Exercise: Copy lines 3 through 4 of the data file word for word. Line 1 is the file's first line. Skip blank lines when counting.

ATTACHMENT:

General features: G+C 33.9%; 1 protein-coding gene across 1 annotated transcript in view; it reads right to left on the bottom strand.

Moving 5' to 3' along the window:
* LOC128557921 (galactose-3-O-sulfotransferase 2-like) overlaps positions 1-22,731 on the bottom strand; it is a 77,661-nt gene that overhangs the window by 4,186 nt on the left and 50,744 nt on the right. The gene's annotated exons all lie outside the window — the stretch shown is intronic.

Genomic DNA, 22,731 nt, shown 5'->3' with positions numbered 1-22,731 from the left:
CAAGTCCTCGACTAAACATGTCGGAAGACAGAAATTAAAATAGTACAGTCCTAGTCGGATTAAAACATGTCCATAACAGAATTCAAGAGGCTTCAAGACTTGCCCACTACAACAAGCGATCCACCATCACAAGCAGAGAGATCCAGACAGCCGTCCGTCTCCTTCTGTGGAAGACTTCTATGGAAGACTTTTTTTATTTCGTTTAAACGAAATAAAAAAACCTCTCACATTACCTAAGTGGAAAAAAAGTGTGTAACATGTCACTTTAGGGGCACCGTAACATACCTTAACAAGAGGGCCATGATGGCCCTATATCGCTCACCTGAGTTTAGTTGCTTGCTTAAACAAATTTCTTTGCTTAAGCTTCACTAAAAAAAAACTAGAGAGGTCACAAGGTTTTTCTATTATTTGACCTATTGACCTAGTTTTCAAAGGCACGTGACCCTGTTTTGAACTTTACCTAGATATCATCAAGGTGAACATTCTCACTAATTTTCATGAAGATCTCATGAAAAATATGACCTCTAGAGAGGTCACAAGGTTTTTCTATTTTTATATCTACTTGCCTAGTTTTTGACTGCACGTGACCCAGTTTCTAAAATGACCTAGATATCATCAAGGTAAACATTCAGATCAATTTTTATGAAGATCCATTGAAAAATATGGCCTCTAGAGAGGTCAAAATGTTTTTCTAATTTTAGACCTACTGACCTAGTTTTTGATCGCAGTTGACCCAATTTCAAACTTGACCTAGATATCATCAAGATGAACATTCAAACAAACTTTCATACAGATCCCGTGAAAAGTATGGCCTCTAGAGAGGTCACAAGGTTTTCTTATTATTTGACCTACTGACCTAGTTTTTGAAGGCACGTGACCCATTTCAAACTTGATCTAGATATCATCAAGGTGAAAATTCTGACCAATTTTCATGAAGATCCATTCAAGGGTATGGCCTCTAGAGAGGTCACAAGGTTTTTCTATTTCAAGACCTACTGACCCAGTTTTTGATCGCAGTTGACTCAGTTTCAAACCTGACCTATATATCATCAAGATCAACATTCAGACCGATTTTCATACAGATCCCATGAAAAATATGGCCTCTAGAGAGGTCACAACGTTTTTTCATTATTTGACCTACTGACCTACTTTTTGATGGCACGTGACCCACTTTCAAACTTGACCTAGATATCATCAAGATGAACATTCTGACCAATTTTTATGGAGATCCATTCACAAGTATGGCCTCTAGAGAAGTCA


* LOC128557921 (galactose-3-O-sulfotransferase 2-like) overlaps positions 1-22,731 on the bottom strand; it is a 77,661-nt gene that overhangs the window by 4,186 nt on the left and 50,744 nt on the right. The gene's annotated exons all lie outside the window — the stretch shown is intronic.

Genomic DNA, 22,731 nt, shown 5'->3' with positions numbered 1-22,731 from the left: